If you want to see joy happen right in front of your eyes, help a young child shop at the Book Fair. Their little faces when they hand over their envelope and when you give them their change and their bag with their brand new book in it - it’s pure joy to watch. Last year, I did a little one on one volunteering with a young child who had some trouble paying attention in class, and he didn’t have a lot of resources coming in from home, so I bought him a book. I sat down and read it with him and a little while later, I saw him read that same book (Good Night, Gorilla - literally has two words in the whole book so a great choice for a reluctant 1st grader who can’t really read yet) to one of his classmates and it made me want to buy a book for every kid in the world.
As my tenure chairing the book fair comes to an end this week - mercifully - I can’t say I won’t miss it a little. But just a little. My youngest are finishing 5th grade and while we will still be at the school - it’s a k-8 school - for 3 more years, after this week’s Book Fair, I’m hanging it up. Before my oldest even started Kindergarten, I found myself at a friend's kitchen table on a late August night helping with the school’s fall fundraiser. Eight years later, I’ve chaired that fundraiser and others, I’ve served on the PTO Board, I’ve helped with communications, and I’ve chaired the Book Fair. I have recruited volunteers and sent out innumerable sign-up-geniuses and solicited donations from every appropriate business partner and I.AM.DONE.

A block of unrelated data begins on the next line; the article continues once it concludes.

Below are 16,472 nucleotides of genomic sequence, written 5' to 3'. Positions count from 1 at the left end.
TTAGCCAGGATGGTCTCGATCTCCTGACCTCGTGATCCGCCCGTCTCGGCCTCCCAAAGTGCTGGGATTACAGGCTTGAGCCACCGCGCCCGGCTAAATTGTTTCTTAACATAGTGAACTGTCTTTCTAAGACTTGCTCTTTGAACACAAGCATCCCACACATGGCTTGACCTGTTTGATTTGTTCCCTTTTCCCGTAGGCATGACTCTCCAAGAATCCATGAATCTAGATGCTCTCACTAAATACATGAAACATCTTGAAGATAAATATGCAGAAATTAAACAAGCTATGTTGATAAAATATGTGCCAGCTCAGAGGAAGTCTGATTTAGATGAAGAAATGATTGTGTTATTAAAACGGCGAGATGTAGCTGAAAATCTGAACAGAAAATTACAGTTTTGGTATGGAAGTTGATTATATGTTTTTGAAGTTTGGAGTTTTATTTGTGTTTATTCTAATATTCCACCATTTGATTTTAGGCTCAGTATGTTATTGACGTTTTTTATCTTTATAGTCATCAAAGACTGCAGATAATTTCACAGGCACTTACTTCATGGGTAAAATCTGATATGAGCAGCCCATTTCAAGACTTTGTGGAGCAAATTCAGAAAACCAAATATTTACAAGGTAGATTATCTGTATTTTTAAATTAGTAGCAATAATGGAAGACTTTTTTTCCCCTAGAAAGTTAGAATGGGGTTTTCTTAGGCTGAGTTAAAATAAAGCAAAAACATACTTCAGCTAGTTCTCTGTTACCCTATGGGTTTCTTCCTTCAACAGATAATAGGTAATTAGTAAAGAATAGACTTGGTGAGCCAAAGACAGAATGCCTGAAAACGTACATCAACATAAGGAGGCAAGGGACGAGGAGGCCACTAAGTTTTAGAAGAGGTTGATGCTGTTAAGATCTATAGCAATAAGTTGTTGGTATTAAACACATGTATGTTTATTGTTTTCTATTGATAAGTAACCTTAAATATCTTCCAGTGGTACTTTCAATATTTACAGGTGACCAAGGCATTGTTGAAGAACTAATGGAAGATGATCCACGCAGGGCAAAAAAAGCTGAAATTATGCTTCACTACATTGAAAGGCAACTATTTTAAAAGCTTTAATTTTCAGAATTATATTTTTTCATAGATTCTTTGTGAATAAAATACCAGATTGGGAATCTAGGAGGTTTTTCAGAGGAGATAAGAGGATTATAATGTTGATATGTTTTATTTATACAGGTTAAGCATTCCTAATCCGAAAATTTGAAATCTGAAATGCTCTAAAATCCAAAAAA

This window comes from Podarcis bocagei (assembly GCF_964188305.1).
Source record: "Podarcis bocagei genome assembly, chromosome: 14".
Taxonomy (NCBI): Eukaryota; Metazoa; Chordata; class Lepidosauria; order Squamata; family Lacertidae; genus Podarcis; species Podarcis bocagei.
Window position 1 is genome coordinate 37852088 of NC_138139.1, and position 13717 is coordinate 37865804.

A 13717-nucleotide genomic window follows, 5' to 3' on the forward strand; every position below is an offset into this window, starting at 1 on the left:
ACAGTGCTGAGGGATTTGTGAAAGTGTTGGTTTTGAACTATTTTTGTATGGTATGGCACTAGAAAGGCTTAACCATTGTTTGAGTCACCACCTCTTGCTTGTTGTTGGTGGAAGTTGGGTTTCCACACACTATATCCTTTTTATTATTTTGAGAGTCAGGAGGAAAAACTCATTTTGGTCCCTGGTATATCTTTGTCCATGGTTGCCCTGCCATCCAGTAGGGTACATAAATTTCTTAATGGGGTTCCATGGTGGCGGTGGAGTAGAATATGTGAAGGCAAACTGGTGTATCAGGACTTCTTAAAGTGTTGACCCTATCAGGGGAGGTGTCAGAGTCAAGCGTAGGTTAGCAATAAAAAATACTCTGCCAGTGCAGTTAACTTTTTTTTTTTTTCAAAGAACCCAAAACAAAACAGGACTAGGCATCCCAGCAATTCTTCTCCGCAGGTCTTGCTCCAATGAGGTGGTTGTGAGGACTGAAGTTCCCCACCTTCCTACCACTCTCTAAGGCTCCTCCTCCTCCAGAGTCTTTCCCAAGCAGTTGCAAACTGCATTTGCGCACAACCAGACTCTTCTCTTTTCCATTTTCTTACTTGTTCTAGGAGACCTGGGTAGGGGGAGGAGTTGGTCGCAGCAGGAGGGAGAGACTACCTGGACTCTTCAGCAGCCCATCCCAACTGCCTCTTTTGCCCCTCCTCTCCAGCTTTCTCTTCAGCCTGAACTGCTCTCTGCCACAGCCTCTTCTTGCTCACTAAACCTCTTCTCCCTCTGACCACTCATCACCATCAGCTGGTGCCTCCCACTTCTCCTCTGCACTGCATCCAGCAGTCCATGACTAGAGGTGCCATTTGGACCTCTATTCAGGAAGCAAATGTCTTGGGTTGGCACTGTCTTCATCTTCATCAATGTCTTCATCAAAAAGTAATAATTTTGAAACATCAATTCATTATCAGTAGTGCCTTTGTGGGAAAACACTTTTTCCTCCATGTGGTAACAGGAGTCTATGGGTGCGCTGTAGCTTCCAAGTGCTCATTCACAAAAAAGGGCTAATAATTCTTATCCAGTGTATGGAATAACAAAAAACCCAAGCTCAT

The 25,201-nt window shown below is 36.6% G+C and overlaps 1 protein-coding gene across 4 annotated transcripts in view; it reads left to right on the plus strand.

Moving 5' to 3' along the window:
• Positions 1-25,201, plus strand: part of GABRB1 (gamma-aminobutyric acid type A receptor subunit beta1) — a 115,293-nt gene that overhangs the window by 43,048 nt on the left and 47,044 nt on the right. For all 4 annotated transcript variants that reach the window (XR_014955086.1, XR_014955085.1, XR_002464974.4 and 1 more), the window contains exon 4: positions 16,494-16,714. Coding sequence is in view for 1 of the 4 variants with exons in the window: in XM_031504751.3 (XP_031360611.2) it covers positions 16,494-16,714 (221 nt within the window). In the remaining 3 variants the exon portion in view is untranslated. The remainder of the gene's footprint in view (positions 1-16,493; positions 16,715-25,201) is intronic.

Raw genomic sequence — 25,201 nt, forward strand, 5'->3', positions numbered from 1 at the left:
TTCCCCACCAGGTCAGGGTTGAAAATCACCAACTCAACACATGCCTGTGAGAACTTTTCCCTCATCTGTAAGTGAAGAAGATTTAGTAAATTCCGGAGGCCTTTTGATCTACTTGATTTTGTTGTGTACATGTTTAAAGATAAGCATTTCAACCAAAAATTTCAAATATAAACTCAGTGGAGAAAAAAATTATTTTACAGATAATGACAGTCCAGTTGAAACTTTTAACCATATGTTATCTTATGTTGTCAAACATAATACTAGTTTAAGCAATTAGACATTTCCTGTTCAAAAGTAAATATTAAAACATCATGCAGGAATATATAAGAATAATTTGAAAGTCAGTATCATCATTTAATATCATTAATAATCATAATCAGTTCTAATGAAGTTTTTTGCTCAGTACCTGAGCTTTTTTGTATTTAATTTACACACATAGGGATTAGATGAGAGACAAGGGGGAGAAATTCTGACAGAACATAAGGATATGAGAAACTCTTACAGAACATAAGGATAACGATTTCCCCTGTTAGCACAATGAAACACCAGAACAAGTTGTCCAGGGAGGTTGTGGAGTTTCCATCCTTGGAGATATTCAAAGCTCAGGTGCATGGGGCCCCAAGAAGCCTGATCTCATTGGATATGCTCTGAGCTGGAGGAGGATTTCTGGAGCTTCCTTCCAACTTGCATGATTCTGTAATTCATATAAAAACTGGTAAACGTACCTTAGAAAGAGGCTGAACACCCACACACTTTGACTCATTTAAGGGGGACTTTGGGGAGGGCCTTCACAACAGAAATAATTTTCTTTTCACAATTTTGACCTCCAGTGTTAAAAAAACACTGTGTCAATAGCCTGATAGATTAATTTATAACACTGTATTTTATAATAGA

Hit me up for a donation and I am all about it. Need me to chaperone a field trip in the future? Sure thing. But when I leave the school at the end of the Book Fair on Friday, I will be handing the keys to the supply closet and the Book Fair Bible over to a younger mom, full of energy and vigor and - most importantly - younger kids.